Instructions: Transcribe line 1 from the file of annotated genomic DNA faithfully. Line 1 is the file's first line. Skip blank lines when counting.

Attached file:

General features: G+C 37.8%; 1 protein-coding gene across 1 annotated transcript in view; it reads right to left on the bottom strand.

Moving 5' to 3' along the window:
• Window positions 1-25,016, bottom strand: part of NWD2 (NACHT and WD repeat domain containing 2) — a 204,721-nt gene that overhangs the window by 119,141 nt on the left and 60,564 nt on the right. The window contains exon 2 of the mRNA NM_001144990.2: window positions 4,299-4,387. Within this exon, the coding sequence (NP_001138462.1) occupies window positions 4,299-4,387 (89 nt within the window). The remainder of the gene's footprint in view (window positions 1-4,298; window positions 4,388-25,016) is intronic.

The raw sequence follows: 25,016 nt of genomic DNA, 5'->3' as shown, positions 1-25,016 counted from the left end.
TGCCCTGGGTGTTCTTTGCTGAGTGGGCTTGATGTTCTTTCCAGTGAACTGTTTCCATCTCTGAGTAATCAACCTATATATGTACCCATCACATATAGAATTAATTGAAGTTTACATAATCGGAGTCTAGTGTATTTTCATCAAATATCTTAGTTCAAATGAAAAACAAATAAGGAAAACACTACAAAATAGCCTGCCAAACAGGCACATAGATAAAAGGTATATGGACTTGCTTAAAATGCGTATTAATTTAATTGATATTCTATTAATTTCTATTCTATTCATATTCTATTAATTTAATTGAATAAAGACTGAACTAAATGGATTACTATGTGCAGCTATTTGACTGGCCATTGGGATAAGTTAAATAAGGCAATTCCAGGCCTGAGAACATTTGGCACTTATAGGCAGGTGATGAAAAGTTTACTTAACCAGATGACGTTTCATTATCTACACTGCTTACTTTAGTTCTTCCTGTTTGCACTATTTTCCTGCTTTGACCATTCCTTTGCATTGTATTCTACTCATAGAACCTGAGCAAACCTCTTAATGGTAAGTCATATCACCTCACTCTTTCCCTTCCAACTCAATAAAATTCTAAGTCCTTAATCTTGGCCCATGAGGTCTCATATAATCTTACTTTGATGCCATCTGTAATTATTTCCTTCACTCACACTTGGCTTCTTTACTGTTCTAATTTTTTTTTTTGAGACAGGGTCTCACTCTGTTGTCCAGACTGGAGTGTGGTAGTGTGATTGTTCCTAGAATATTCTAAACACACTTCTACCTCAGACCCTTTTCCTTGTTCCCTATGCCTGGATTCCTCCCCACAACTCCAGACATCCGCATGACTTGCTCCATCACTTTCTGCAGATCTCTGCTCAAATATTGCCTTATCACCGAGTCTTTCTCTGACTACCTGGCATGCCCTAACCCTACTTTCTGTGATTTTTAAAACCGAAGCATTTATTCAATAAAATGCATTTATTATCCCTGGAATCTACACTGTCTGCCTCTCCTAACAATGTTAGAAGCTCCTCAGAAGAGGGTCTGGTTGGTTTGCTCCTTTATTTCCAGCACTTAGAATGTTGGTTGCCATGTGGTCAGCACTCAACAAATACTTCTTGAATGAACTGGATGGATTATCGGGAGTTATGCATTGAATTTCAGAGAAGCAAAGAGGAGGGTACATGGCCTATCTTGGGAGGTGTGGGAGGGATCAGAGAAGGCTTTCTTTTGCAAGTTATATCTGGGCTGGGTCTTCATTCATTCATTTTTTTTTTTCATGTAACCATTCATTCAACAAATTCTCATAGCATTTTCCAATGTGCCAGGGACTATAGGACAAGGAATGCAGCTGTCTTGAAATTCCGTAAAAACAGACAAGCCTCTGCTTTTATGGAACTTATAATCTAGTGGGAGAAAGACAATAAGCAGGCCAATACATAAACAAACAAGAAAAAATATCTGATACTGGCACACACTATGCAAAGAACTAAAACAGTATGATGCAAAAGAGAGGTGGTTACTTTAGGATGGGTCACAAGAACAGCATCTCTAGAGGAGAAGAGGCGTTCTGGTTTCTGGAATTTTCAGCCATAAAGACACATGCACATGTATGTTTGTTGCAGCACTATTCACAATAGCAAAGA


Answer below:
General features: G+C 37.8%; 1 protein-coding gene across 1 annotated transcript in view; it reads right to left on the bottom strand.